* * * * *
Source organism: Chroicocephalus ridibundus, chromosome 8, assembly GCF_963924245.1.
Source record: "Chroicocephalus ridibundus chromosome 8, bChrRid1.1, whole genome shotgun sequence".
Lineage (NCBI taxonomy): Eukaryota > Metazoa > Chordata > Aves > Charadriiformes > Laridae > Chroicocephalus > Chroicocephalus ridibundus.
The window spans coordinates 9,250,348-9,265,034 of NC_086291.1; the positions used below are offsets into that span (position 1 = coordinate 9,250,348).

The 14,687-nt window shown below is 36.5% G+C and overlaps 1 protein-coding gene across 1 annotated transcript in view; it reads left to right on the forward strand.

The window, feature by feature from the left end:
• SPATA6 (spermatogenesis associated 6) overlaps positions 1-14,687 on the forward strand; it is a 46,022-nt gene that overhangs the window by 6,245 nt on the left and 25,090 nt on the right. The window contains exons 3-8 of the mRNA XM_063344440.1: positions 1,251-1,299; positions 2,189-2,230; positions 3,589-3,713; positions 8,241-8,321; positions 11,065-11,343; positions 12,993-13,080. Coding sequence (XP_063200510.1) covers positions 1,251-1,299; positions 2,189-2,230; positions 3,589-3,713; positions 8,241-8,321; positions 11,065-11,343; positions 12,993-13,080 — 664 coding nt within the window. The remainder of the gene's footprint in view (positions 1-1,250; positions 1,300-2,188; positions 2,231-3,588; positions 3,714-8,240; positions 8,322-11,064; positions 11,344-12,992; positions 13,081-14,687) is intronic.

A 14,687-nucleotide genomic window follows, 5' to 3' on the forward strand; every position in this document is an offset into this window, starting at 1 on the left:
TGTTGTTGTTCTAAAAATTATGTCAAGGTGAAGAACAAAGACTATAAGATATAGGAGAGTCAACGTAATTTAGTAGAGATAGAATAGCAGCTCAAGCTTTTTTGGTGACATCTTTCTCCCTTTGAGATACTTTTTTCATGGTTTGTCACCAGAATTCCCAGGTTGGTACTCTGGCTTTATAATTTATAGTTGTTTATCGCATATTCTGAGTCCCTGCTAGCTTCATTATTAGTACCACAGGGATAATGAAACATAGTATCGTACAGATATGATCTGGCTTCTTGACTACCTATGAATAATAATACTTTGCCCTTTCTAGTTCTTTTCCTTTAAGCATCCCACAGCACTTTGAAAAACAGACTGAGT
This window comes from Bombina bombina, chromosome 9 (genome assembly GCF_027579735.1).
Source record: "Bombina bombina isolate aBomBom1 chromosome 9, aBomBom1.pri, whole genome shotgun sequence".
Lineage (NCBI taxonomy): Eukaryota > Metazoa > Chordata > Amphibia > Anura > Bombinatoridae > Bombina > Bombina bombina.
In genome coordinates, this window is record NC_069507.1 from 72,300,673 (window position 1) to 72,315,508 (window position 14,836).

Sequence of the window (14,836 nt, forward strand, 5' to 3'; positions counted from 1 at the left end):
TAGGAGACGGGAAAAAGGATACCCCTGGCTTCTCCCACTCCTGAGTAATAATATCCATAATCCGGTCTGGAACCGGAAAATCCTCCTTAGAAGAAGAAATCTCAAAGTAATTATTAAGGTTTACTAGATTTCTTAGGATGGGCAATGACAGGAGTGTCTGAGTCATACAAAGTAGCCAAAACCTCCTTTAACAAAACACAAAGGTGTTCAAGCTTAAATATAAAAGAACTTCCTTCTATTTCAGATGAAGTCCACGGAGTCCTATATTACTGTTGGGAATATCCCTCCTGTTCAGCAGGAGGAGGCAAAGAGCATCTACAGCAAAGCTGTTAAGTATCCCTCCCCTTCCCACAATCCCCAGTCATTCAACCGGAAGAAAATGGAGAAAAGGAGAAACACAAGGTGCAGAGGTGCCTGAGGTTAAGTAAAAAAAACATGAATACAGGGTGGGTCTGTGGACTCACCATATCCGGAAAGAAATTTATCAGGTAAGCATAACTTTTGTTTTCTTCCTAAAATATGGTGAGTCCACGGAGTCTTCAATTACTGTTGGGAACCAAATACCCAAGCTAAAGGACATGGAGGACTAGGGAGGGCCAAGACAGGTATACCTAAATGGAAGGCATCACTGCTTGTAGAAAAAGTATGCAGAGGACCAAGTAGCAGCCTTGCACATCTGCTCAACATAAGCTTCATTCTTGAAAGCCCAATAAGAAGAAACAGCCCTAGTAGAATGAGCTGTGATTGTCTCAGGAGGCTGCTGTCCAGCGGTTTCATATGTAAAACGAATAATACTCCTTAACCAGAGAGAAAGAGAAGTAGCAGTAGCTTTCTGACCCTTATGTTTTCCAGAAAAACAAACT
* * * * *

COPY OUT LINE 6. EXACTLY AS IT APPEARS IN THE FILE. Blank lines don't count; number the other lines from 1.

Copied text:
The window, feature by feature from the left end: